I want to use this opportunity to address some questions that may arise from this proposal:
Q: Why are there ten AlgoROSSA proposals?
A: I have split project AlgoROSSA into ten shards rather than submitting it as one large request because it gives voters the ability to control how much funding they want to allocate to rapidly open source software assistance. As a single, larger request, AlgoROSSA may not pass at all, but as smaller shards there is the possibility that one or more shards reach the votes threshold to pass.
As a general statement, I would support stricter rules in future xGov sessions that help prevent bad actors from submitting too many proposals.
Q: Isn’t this proposal rather vague?
A: The Algorand developer community’s needs evolve quickly over time, so it is hard to anticipate what might be the most important and urgent things that need to be built to help app developers when xGov Period 3 grants are paid. At the time of this writing, a couple of examples that I think need support are addressing SDK ssues and enhancements as well as some technical ARC standards being drafted capabilities like multisig and authentication.
As a general statement, I would support stricter rules in future xGov sessions that require proposal authors to provide thorough documentation of what they want to achieve and how they are going to do it. The now-retired AlgoGrants program, for example, required extensive grant applications that included a solution approach, technical roadmap, statement of work, market assessment, competitor analysis, pro forma budget, and information about other sources of funding received.
Q: How will the community know what was achieved if this proposal passes?
A: I will operate AlgoROSSA primarily out of the Algorand Discord server, which essentially functions as the town square for developers building on Algorand.
As a general statement, I would support stricter rules about proposals including crisp and clear success criteria by which the community can verify that the proposed outcome was delivered and by what date. I also think that there is an opportunity to create effective processes and incentives for the community to independently validate that grants have been delivered without over-reliance on the Algorand Foundation.
Q: Your “Team” section is quite short and the “Experience with Algorand” section sounds like it is a joke. What’s that about?
A: Having received three xGov grants for other projects and publicly doxxed myself, I’m a fairly well-known quantity in this process.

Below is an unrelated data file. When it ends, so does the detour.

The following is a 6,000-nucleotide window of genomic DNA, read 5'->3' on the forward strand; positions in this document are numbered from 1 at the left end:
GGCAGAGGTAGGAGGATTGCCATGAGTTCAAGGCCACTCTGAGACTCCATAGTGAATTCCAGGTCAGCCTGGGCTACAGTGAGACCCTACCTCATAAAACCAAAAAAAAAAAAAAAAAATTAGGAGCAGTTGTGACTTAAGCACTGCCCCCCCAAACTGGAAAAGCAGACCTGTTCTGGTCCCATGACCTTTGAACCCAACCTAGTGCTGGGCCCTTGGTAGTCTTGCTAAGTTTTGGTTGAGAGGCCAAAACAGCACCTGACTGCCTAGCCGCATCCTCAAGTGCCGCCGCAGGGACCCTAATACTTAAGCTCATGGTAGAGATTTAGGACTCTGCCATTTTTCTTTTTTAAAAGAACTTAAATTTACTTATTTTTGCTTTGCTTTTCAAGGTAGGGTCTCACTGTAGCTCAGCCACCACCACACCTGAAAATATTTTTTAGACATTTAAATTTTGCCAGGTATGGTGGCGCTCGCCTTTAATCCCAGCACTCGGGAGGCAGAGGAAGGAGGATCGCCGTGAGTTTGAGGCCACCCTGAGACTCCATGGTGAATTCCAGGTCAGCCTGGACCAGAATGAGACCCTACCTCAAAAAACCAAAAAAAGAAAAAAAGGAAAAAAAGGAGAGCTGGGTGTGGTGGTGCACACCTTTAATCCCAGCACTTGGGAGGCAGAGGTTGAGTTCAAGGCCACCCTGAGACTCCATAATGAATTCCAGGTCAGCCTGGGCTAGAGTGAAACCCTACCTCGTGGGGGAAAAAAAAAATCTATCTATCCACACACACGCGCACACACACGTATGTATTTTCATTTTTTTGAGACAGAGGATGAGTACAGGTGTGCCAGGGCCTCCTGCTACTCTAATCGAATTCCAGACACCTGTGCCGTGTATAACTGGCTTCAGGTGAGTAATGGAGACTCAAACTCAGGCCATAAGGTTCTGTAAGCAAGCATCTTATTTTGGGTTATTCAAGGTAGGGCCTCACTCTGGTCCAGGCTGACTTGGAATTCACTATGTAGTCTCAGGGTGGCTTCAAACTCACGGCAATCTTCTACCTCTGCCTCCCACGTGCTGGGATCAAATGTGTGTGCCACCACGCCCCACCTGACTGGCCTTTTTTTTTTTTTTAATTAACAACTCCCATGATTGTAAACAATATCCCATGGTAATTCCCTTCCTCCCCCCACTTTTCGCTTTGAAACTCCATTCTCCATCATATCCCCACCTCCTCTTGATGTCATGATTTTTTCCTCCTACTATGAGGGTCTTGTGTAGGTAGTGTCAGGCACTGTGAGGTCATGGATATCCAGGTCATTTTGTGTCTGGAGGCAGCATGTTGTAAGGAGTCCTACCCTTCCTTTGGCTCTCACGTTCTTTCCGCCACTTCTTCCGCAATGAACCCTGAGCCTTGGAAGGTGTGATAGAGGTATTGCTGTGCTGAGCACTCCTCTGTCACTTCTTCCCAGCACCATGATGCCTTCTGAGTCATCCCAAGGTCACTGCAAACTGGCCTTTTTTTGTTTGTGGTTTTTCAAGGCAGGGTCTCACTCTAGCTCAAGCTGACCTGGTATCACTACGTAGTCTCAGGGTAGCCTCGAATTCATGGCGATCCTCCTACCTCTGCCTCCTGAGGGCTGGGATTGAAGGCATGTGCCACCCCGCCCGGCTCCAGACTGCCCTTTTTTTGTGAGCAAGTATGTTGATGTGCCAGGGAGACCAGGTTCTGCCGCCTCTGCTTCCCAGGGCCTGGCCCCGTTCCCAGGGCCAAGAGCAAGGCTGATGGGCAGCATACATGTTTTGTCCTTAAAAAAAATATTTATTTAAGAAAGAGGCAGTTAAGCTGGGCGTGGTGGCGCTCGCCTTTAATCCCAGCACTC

As a general statement, I would support stricter rules in future xGov sessions that help the community understand who they are dealing with or how a proposal author plans to staff (and maintain) the deliverable if they are not going to develop it themselves.
Q: Aren’t all of these small proposal shards likely to pass based on the way many xGov have been allocating some of their votes to every single proposal in past sessions?
A: I have no way to know how xGov Period 3’s experts are going to vote. That said, I would consider it a great result of AlgoROSSA was able to fund more–and rapid–open source software contributions that benefit the entire builder community.
As a general statement, I would support stricter rules in future xGov sessions that ensure so-called “expert” governors are thoughtfully selecting the best proposals. There may be different voting mechanisms help with this, such as ranked choices or even honeypot options that catch voters who are not mindful of what they are voting for.
Q: I’m not a developer, so can you help me understand how this benefits the whole community?
A: In the process of writing virtually all software, developers rely on decades of work by other developers who made their code available for others to use for free (see https://xkcd.com/2347/). Algorand is still a relatively new technology, and so we still have lots of little tools and solutions that need to be developed so that the next person who wants to build an app can do it faster and more easily. AlgoROSSA will assist by funding some of these solutions… rapidly.
As a general statement, I would support stricter rules in future xGov sessions for what types of proposals are eligible for community funding. In my view, grants should yield results that are globally relevant and create value in multiples, and one excellent way to achieve that is focus on open source software development rather than going to local events or liquidity for arbitrary tokens.